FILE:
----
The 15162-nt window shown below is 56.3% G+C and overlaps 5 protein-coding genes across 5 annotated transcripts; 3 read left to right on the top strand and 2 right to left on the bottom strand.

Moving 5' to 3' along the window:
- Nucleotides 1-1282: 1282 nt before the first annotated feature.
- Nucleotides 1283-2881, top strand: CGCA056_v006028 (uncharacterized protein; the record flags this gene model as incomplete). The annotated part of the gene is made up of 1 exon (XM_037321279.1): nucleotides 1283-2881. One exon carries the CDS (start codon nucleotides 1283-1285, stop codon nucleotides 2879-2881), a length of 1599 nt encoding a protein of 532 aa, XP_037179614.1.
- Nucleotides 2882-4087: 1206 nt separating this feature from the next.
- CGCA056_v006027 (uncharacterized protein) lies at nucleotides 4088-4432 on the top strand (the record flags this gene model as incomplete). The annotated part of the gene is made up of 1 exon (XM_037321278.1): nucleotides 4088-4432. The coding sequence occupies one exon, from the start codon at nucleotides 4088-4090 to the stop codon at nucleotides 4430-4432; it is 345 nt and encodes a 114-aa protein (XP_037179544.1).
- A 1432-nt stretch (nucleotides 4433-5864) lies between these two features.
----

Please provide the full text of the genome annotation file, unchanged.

The 15162-nt window shown below is 56.3% G+C and overlaps 5 protein-coding genes across 5 annotated transcripts; 3 read left to right on the top strand and 2 right to left on the bottom strand.

Moving 5' to 3' along the window:
- Nucleotides 1-1282: 1282 nt before the first annotated feature.
- Nucleotides 1283-2881, top strand: CGCA056_v006028 (uncharacterized protein; the record flags this gene model as incomplete). The annotated part of the gene is made up of 1 exon (XM_037321279.1): nucleotides 1283-2881. One exon carries the CDS (start codon nucleotides 1283-1285, stop codon nucleotides 2879-2881), a length of 1599 nt encoding a protein of 532 aa, XP_037179614.1.
- Nucleotides 2882-4087: 1206 nt separating this feature from the next.
- CGCA056_v006027 (uncharacterized protein) lies at nucleotides 4088-4432 on the top strand (the record flags this gene model as incomplete). The annotated part of the gene is made up of 1 exon (XM_037321278.1): nucleotides 4088-4432. The coding sequence occupies one exon, from the start codon at nucleotides 4088-4090 to the stop codon at nucleotides 4430-4432; it is 345 nt and encodes a 114-aa protein (XP_037179544.1).
- A 1432-nt stretch (nucleotides 4433-5864) lies between these two features.